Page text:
3. My daughter is in Dallas, US, and under medical treatment. She is there with an IN40 visa. As a father, I want to be there during her medical urgency. How can I get a visa now to be with her in the US?

I am not sure what type of visa your daughter has, but your choice appears to be the same as for any other foreign national, a B visa. The consulates usually issue a B-1/B-2 visa or a B-1 visa for medical issues and attending family members.

4. I am a US citizen currently in India. I am traveling back to the States in mid-February for two months and want to take my Indian-citizen senior citizen mother with me for that duration. Her last US tourist visa expired eight years ago. (She has an active Schengen visa on her passport) Is there a way she can get a short-term two-month visa to the US?

You will have to apply for her tourist visa again.

5. I stayed outside of the US for more than two years because of COVID-19. Am I eligible for naturalization? I came to the USA in August 2016.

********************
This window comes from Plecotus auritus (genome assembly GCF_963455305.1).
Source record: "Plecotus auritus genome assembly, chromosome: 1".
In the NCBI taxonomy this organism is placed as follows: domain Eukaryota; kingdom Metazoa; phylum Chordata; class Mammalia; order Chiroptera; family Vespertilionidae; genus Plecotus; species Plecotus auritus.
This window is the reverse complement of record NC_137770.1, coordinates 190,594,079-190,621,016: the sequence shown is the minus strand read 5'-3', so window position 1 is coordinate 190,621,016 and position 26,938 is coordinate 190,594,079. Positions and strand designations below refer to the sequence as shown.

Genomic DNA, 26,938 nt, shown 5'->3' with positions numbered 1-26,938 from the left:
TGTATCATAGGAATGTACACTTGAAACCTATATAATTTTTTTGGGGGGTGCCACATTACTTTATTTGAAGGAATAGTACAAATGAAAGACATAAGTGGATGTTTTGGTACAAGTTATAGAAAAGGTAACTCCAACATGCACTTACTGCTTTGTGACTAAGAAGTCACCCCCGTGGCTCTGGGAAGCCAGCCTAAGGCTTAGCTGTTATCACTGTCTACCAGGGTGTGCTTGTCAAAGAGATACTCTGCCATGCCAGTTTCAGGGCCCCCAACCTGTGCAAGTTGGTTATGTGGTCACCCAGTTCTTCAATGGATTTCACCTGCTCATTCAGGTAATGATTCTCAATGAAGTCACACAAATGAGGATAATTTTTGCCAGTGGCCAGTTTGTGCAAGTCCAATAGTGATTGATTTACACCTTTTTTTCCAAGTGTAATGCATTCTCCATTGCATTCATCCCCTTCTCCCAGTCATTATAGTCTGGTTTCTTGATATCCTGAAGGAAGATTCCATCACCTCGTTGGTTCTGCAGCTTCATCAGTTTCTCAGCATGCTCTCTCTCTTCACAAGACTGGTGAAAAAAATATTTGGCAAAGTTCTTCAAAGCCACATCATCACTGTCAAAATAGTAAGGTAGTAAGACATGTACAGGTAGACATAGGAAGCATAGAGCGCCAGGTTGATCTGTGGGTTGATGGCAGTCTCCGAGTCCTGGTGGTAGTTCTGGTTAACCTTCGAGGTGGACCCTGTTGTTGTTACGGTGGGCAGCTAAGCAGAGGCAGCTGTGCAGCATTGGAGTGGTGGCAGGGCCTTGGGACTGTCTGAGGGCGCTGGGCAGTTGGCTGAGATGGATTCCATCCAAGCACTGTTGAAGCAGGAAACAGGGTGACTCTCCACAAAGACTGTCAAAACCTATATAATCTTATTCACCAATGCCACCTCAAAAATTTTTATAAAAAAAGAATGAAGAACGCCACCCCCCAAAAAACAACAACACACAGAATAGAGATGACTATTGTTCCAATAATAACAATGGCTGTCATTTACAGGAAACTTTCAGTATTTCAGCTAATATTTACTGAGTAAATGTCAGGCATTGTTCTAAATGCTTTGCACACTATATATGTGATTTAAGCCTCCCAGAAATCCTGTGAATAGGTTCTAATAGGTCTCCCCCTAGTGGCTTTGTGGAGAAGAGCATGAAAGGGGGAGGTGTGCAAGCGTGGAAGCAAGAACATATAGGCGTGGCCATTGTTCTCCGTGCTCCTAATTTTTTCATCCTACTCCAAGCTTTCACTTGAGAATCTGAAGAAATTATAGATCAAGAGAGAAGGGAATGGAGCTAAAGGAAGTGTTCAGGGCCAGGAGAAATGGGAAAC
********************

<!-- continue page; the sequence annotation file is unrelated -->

It appears that the continuity of your stay required for naturalization has been broken by an absence of one year. An absence from the United States for a continuous period of 1 year or more (365 days or more) will automatically break the continuity of residence. It appears you could apply after 4 years and one day after returning, or easier, 4 years and 6 months after returning. The USCIS provides the following example for your situation:

“An applicant for naturalization under INA 316 departs the United States on January 1, 2010, and returns January 2, 2011. The applicant has been outside the United States for exactly 1 year (365 days) and has therefore broken the continuity of his or her residence in the United States. The applicant must wait until at least January 3, 2015, to apply for naturalization, when the 5-year statutory period immediately preceding the application will date back to January 3, 2010. At that time, although the applicant will have been absent from the United States for less than 1 year during the statutory period, the applicant will still have been absent from the United States for more than 6 months (180 days) during the statutory period and may be eligible for naturalization if he or she successfully rebuts the presumption that he or she has broken the continuity of her residence.